by Patrick Bromley
I have been a fan of Selma Blair the actor since she first really came on my radar in 1999's Cruel Intentions. She absolutely stole that movie from her co-stars with a performance that was goofy and adorable and very, very funny. I've been a fan of her ever since, whether it was generic supporting performances in comedies like Legally Blonde and The Sweetest Thing, her deadpan sardonic lead on the short-lived sitcom Zoe, Duncan, Jack, and Jane, her vampier superhero turn in Guillermo del Toro's two Hellboy movies, or her utterly fearless performance in Todd Solondz's Storytelling. Blair has always been for me an actor that improves any material she encounters and makes any project better by virtue of her participation.
Having now seen Introducing, Selma Blair as part of this year's SXSW film festival, I can safely say that I'm an even bigger fan of Selma Blair the person. The documentary chronicles the actor's battle with Multiple Sclerosis from 2018 to now, including the stem cell transplant she received in Chicago in 2019. It is as raw and unfiltered look at a celebrity's life as I've seen, in large part because it has very little to do with celebrity and everything to do with what it means to live with an MS diagnosis. That's not to say that celebrity doesn't factor in to the film; Blair is among the only 3,000 people to have received the stem cell treatment because of the money and access that a career in Hollywood has afforded her, a point that's only implied in the film. But this is not the story of what effect MS has on a movie star -- it's about the effect the disease has on a human being. It is powerful, heartbreaking, and ultimately inspiring.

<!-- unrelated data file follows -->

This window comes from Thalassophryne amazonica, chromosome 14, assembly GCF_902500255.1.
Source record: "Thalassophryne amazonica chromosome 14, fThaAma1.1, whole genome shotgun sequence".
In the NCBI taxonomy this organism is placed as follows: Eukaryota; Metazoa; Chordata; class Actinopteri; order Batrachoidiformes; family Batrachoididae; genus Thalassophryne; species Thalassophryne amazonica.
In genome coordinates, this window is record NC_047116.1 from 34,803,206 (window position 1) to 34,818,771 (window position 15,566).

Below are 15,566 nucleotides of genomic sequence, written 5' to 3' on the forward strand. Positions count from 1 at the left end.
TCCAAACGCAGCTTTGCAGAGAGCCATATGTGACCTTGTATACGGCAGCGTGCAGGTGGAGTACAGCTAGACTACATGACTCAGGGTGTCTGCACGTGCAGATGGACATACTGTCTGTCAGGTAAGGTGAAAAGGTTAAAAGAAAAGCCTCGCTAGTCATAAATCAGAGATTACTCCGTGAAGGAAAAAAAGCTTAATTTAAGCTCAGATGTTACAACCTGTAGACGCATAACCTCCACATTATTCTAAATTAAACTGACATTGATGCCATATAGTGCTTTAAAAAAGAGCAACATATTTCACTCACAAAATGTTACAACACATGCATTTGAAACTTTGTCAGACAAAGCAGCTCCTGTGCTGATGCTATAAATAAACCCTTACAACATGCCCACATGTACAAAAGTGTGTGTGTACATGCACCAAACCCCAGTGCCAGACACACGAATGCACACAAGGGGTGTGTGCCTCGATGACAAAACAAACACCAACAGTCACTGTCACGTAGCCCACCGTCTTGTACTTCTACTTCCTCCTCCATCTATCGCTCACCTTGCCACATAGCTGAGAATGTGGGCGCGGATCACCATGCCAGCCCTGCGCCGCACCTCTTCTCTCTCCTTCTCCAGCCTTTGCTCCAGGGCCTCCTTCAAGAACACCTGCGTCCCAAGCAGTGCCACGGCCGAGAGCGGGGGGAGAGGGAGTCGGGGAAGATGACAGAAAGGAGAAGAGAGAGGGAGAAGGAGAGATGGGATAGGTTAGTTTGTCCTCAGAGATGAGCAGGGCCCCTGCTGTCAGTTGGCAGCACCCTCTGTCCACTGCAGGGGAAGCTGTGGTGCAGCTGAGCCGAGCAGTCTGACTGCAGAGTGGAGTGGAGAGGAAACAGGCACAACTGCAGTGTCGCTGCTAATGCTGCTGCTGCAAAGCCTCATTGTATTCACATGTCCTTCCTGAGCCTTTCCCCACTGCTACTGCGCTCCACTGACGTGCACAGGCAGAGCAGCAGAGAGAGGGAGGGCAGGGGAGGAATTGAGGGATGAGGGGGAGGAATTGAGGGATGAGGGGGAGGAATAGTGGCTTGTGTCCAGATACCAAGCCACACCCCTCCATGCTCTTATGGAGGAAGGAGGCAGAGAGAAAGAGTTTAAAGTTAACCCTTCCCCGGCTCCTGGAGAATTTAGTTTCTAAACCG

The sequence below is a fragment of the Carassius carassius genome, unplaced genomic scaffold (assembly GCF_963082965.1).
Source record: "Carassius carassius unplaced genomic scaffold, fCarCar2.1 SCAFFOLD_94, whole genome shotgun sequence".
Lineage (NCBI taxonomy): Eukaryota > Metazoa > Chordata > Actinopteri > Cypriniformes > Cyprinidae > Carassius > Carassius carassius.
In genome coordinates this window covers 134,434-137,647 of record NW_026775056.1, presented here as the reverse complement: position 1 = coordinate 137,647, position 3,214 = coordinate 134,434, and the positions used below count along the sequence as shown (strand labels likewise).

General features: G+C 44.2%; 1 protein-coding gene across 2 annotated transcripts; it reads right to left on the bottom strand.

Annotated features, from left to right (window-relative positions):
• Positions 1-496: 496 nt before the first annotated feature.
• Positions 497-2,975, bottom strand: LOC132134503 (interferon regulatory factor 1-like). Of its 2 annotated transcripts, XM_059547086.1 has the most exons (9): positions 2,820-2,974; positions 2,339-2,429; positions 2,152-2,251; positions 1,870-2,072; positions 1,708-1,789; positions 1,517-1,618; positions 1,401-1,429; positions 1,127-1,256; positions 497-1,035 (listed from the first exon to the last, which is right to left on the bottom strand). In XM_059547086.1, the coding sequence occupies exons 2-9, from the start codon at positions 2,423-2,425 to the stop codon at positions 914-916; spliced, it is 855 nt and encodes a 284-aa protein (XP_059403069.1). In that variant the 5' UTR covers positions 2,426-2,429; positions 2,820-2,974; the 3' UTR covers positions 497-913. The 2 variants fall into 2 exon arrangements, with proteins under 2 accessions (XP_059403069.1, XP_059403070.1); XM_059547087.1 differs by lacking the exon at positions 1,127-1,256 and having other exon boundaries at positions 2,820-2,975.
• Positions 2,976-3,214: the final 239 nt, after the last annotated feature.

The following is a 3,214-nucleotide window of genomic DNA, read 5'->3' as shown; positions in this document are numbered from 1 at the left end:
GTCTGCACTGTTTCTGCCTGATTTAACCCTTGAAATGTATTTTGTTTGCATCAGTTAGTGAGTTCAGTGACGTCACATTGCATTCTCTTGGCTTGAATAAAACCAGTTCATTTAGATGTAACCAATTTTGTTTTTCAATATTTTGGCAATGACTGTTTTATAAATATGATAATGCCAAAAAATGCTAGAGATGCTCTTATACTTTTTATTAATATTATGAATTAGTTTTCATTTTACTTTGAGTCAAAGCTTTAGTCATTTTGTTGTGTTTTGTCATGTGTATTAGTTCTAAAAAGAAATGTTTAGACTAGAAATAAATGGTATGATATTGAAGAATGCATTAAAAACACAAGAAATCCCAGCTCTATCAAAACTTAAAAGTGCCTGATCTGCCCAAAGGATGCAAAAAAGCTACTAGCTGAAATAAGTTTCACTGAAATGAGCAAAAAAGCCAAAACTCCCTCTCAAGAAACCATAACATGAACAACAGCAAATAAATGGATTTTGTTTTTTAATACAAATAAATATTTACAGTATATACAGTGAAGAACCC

From its opening moments in which Blair monologues while making herself up, comparing herself to Norma Desmond, to its final scenes of Blair floating in her pool having found a kind of peace, Introducing, Selma Blair shows the actor facing her disease the same way she approached so many of her film roles: with sardonic, biting humor and a refreshing fearlessness. It's not all jokes, though. She breaks down. She is afraid. She worries for the future of her young son Arthur. She's in pain, both physical and psychological. And yet she perseveres, finding ways to normalize her disease, whether it's walking the red carpet with a self-described "fashionable" cane or letting her son shave her head so he won't be afraid when he sees her without hair following the intensive chemotherapy that comes as a part of stem cell treatment. I love the way she has made the choice to live with the disease instead of being defined by it, even when that's not necessarily easy. Disease has a way of wanting to take charge and call the shots. Blair, a self-professed "supporting player" in her career, refuses to take second billing to her diagnosis.
Introducing, Selma Blair is a tough watch at times. Our hearts break for the actor, and for anyone living with this kind of debilitating autoimmune disease. But Selma Blair doesn't want our pity, just as she's never shown to be pitying herself. She is incredibly brave and incredibly strong, and this documentary is a testament to that strength, both in Blair's day to day life and in her willingness to put it all on camera. We as viewers may feel powerless to help Selma Blair, just as she feels powerless in her weaker moments. What we can do is to see her and hear her story, to draw inspiration from her, and to appreciate our own lives in the time we have left. Some days we may not want to leave the house. Some days we'll want to swim. Selma Blair would want us to swim.